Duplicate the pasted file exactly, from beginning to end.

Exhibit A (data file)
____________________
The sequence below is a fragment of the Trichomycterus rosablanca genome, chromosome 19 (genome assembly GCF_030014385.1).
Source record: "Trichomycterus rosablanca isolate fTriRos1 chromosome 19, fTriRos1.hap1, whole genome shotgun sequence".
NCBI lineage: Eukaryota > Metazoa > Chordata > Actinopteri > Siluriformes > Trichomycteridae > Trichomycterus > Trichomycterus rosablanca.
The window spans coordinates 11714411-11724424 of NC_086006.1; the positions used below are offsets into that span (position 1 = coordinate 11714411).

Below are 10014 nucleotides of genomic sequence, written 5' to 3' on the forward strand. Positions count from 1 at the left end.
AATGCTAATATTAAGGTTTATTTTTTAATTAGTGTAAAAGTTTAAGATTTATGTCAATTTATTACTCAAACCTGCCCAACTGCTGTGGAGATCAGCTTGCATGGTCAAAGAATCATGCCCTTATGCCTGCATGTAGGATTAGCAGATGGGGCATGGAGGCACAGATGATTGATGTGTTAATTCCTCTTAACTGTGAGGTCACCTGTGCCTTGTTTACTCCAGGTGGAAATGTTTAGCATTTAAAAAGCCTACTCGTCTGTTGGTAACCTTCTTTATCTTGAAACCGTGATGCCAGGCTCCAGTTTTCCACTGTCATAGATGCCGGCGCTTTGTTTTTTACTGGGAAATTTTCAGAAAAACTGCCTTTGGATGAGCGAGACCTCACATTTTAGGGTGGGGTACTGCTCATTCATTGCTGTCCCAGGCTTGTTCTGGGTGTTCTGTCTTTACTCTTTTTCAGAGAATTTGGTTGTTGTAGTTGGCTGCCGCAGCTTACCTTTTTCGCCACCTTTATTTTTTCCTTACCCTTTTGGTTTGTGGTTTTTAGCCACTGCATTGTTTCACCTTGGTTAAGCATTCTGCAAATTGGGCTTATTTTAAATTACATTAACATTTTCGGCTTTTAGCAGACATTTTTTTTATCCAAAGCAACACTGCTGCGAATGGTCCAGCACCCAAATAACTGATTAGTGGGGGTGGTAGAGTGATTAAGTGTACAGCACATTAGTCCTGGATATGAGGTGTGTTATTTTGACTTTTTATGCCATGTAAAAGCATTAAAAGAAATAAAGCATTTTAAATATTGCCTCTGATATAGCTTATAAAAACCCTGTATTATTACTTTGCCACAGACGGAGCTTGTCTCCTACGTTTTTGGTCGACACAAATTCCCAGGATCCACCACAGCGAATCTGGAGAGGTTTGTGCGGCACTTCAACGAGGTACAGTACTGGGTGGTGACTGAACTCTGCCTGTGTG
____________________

The sequence below is a fragment of the Trichomycterus rosablanca genome, chromosome 19 (genome assembly GCF_030014385.1).
Source record: "Trichomycterus rosablanca isolate fTriRos1 chromosome 19, fTriRos1.hap1, whole genome shotgun sequence".
NCBI lineage: Eukaryota > Metazoa > Chordata > Actinopteri > Siluriformes > Trichomycteridae > Trichomycterus > Trichomycterus rosablanca.
The window spans coordinates 11714411-11724424 of NC_086006.1; the positions used below are offsets into that span (position 1 = coordinate 11714411).

Below are 10014 nucleotides of genomic sequence, written 5' to 3' on the forward strand. Positions count from 1 at the left end.
AATGCTAATATTAAGGTTTATTTTTTAATTAGTGTAAAAGTTTAAGATTTATGTCAATTTATTACTCAAACCTGCCCAACTGCTGTGGAGATCAGCTTGCATGGTCAAAGAATCATGCCCTTATGCCTGCATGTAGGATTAGCAGATGGGGCATGGAGGCACAGATGATTGATGTGTTAATTCCTCTTAACTGTGAGGTCACCTGTGCCTTGTTTACTCCAGGTGGAAATGTTTAGCATTTAAAAAGCCTACTCGTCTGTTGGTAACCTTCTTTATCTTGAAACCGTGATGCCAGGCTCCAGTTTTCCACTGTCATAGATGCCGGCGCTTTGTTTTTTACTGGGAAATTTTCAGAAAAACTGCCTTTGGATGAGCGAGACCTCACATTTTAGGGTGGGGTACTGCTCATTCATTGCTGTCCCAGGCTTGTTCTGGGTGTTCTGTCTTTACTCTTTTTCAGAGAATTTGGTTGTTGTAGTTGGCTGCCGCAGCTTACCTTTTTCGCCACCTTTATTTTTTCCTTACCCTTTTGGTTTGTGGTTTTTAGCCACTGCATTGTTTCACCTTGGTTAAGCATTCTGCAAATTGGGCTTATTTTAAATTACATTAACATTTTCGGCTTTTAGCAGACATTTTTTTTATCCAAAGCAACACTGCTGCGAATGGTCCAGCACCCAAATAACTGATTAGTGGGGGTGGTAGAGTGATTAAGTGTACAGCACATTAGTCCTGGATATGAGGTGTGTTATTTTGACTTTTTATGCCATGTAAAAGCATTAAAAGAAATAAAGCATTTTAAATATTGCCTCTGATATAGCTTATAAAAACCCTGTATTATTACTTTGCCACAGACGGAGCTTGTCTCCTACGTTTTTGGTCGACACAAATTCCCAGGATCCACCACAGCGAATCTGGAGAGGTTTGTGCGGCACTTCAACGAGGTACAGTACTGGGTGGTGACTGAACTCTGCCTGTGTG